HERMISTON - A lawyer representing 18 workers who were sickened while working on the Umatilla Chemical Depot's incinerator site said more than 30 workers were stricken in a September mustard gas leak.

Citing U.S. Army records, James McCandlish said the Army did nothing to help the ailing workers and instead took many measures to keep the "truth" from being known. McCandlish filed an injunction Monday morning to stop operations at the construction site until more elaborate safety measures are taken.

"The Army and Raytheon know that mustard leaked into the site," he said Monday. "They owe it to the victims; they owe it to the community. Shut the place down and make it safe."

McCandlish also has filed a lawsuit against the Army and contractor Raytheon Demilitarization Co. in U.S. District Court in Portland, seeking compensation for what he said is permanent damage to the workers' health. McCandlish said the plaintiffs haven't determined how much they will seek.

He said the workers involved in the lawsuit believe in incineration and don't want to end the project, but they want workers to be safe. McCandlish called for better air monitors and protection for the workers, such as gas masks and antidote kits.

Army statements following extensive studies of the incident and the site concluded the unexplained sicknesses were likely the result of exposure to industrial chemicals or pepper spray.

"This is not true," McCandlish said. "(The Army's) investigation ... shows they have either lied about the truth or bungled it beyond belief."

McCandlish contends that Army data shows there were several positive readings of sarin and mustard in the air near the building where the sickened men were working. A July 27 letter from the Army's legal office states that many of McCandlish's claims of agent-filled air were based on sensitive machinery reading "innocuous compounds present in the ambient air."

Dave Bosley, a former millwright at the site, was one of four men who shared their experiences with media on Monday. Bosley, who has worked in construction for 17 years, said the fumes he breathed in on Sept. 15 were like nothing he had ever smelled before.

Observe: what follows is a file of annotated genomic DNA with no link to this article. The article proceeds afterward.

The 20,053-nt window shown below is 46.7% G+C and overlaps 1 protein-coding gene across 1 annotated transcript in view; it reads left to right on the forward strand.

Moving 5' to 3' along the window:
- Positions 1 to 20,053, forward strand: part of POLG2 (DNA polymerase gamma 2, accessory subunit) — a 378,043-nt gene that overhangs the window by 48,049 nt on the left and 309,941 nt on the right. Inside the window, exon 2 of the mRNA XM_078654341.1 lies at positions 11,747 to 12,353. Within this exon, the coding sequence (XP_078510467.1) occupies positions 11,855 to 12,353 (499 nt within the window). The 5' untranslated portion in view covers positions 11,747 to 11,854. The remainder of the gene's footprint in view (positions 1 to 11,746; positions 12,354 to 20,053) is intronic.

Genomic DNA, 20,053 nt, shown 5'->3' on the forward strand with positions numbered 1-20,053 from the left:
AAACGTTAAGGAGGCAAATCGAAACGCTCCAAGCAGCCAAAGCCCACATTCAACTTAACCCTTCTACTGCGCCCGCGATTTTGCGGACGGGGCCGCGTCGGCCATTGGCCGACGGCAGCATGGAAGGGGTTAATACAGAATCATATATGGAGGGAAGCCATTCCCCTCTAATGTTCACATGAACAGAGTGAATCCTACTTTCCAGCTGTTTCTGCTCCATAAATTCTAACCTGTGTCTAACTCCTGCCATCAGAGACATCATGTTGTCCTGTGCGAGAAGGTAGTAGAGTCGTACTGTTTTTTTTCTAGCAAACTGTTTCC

"After a lot of years of breathing in a lot of things ... you knew this thing was going to kill you unless you got out (of the building)," he said.

Like many of the sickened workers, Bosley suffers from asthmatic attacks that can be brought on simply from breathing in kitchen cleaning compounds. As if to illustrate the point, the meeting was checkered by coughing, both from the four men speaking and from people in the audience, some of whom also were sickened while working at the construction site.

U.S. Rep. Peter DeFazio sent a letter to the U.S. Secretary of Defense Monday, requesting a "high level team" to investigate the group's allegations of an inadequate investigation.

Wayne Thomas, program administrator for the state Department of Environmental Quality's office in Hermiston, said his office has "re-reviewed" data taken on the incident last year, plus new data, and still concluded that chemical agent wasn't involved.

"We have not altered the conclusion that the four-agency team reached ... that there was not a chemical agent release here," Thomas said. "We stand by that conclusion."

But the several investigations conducted last fall don't satisfy McCandlish.

"We think it is a compelling case," he said. "We think the investigation was shoddy at best and wasn't based to find the answers."

The lawyer said the next several months will be spent preparing depositions for the eventual court date, which hasn't been set.

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